that you must pause, only able to gaze inside to the richly appointed room containing the cenotaph of Moulay Idriss II. While worshippers push past you as they enter and leave, you need to feel respect that the local rules stop the interior being swamped with camera-clicking tourists: in a strange way it maintains the sanctity of the place and keeps it a place for Moroccans, not tourists, to escape the bustle of the old city.
If you want to find tourists en masse, head for the Bou Inania Medersa (madrasa) that captures the hallmark of Marinid Period architecture with its striking blending of Andalusian and Almohad traditions. This is a combination of four elements: the green tiled roof, intricately carved cedar architraves and ceilings, even more intricately carved stucco decoration on the walls and finally, on the lower register below the stucco work, glazed mosaic tile work. Together the four sum up all that is traditional in Moroccan architecture and the combined effect is fantastic.
The Bou Inania Medersa, built by the Marinid sultan Abu Inan Faris in 1351 AD is a striking example of a traditional theological school where pupils would have been housed on the second floor with the ground floor reserved for a prayer halls arrayed around the courtyard with the ubiquitous fountain for pre-prayer ablutions. The one downside of the Bou Inania Medersa is that it can get very crowded with tourists although it is amusing watching some patiently waiting for that perfect shot free of other people as if they had found the monument empty of people! If you are travelling around Morocco, I heartedly recommend a visit to the smaller, but more intimate, Bou Inania Medersa in Meknes where you are likely to have the place to yourself and can enjoy the four elements of Moroccan architecture to your heart’s content.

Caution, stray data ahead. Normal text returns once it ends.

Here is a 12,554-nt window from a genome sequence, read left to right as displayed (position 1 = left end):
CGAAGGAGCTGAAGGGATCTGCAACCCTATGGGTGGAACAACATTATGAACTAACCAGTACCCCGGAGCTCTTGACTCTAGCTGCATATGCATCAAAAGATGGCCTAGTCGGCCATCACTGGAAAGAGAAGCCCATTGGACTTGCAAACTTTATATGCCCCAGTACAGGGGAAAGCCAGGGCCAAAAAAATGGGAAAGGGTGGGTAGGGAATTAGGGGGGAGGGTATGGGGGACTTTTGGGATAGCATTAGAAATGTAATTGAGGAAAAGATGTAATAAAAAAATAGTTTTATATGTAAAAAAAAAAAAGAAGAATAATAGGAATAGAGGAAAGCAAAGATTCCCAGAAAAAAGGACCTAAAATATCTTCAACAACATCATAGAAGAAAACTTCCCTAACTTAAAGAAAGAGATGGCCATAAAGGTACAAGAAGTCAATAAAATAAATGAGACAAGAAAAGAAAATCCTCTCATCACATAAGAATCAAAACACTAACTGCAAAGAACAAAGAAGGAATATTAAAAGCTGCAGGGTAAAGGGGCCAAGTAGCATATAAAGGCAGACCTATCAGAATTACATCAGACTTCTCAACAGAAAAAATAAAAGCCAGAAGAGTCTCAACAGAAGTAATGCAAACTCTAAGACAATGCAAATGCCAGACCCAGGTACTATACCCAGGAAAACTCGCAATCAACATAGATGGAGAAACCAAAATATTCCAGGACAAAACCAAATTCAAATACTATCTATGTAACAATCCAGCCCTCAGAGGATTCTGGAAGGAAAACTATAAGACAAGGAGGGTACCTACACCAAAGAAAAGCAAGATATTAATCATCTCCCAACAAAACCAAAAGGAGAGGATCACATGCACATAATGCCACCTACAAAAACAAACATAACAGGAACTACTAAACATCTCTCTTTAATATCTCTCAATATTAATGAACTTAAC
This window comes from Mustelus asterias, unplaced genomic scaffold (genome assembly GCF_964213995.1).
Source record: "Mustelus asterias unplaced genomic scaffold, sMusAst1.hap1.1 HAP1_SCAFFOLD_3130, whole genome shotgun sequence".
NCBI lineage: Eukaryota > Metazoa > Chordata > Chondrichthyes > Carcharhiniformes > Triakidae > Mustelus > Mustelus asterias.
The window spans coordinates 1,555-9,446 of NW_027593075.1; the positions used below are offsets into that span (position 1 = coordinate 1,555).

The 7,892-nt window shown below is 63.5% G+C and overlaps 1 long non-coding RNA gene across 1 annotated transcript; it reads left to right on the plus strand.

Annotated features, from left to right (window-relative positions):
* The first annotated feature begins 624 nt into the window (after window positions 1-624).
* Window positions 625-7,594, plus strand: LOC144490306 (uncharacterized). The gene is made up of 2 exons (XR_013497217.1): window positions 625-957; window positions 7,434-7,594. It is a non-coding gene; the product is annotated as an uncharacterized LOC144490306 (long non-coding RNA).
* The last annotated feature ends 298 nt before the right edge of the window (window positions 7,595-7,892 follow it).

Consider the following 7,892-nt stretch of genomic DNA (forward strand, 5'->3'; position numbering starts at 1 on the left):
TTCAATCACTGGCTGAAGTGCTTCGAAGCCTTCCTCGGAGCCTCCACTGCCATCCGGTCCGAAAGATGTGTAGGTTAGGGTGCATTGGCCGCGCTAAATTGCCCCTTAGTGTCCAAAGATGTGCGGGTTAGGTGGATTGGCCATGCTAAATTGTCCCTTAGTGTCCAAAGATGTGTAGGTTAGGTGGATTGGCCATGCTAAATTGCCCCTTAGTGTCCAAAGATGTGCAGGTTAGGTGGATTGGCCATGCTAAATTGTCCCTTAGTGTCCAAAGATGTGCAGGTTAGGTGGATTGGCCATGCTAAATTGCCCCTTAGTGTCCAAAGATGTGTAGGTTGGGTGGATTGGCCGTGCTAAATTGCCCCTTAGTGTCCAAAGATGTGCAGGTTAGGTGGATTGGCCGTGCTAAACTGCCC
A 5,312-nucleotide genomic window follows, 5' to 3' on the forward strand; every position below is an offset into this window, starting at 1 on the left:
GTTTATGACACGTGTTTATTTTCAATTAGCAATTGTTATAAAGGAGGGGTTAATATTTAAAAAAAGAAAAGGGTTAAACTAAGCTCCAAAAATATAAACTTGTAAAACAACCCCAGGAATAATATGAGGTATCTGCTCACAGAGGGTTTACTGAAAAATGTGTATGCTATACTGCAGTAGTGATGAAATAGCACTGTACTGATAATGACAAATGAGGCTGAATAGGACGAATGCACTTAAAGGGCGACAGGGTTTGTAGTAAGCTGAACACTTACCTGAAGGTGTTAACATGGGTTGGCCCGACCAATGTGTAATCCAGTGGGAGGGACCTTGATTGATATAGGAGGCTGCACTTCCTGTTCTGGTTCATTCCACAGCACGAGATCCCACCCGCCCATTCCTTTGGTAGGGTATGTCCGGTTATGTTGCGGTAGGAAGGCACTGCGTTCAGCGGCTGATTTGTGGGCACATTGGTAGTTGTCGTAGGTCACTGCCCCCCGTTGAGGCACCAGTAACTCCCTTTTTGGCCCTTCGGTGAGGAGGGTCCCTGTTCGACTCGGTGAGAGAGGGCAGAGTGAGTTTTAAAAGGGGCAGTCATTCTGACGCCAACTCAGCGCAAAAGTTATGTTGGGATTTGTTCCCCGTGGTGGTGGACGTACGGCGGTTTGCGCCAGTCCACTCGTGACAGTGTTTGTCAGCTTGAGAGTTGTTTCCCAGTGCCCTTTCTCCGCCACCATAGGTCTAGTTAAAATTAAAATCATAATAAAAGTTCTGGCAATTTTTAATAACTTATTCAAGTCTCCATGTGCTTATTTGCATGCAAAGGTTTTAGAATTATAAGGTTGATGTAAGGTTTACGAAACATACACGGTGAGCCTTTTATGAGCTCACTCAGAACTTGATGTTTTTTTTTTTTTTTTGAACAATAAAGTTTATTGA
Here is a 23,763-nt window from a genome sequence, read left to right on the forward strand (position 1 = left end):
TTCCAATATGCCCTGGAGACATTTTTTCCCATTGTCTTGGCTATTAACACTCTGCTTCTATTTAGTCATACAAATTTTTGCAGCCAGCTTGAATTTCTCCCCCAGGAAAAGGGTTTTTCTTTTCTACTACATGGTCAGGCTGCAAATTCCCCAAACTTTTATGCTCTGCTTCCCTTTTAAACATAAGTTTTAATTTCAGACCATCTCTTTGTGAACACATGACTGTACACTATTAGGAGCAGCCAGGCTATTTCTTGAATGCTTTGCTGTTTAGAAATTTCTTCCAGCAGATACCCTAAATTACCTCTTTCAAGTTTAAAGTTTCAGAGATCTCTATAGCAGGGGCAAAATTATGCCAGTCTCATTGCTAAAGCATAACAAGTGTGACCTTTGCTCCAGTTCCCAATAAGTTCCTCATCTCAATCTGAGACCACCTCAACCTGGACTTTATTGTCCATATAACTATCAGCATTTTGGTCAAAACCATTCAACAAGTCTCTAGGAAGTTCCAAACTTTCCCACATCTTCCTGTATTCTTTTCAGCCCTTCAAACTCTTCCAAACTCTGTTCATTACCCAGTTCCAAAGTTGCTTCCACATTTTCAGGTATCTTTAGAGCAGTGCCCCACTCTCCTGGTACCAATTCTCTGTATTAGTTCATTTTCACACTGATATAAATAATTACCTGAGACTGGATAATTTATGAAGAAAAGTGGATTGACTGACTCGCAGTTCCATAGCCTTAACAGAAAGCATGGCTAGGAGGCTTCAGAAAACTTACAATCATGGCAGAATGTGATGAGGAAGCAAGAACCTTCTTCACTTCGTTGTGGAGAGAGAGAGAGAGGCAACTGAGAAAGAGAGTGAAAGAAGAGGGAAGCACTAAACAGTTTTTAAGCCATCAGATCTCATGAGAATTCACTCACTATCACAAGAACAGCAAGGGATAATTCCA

What has been described so far is just the tip of the iceberg in Fez. You can also go to Fez Jdid: the traditional Mellah, or Jewish quarter, of Fez. The name Mellah comes from the Arabic word for ‘salt’ and is a reminder that the enlightened Marinid rulers gave a monopoly in the salt trade to the Jews to encourage them to stay in Morocco and lend their other considerable talents in finance
If you are not afraid to get lost (momentarily), take a walk through FezelBali and just experience it all... Along the way you’ll pass innumerable shops selling everything from fresh camel heads (I kid you not) to antique brass ware. I suggest finding a quite nook and just stopping and letting the world pass you by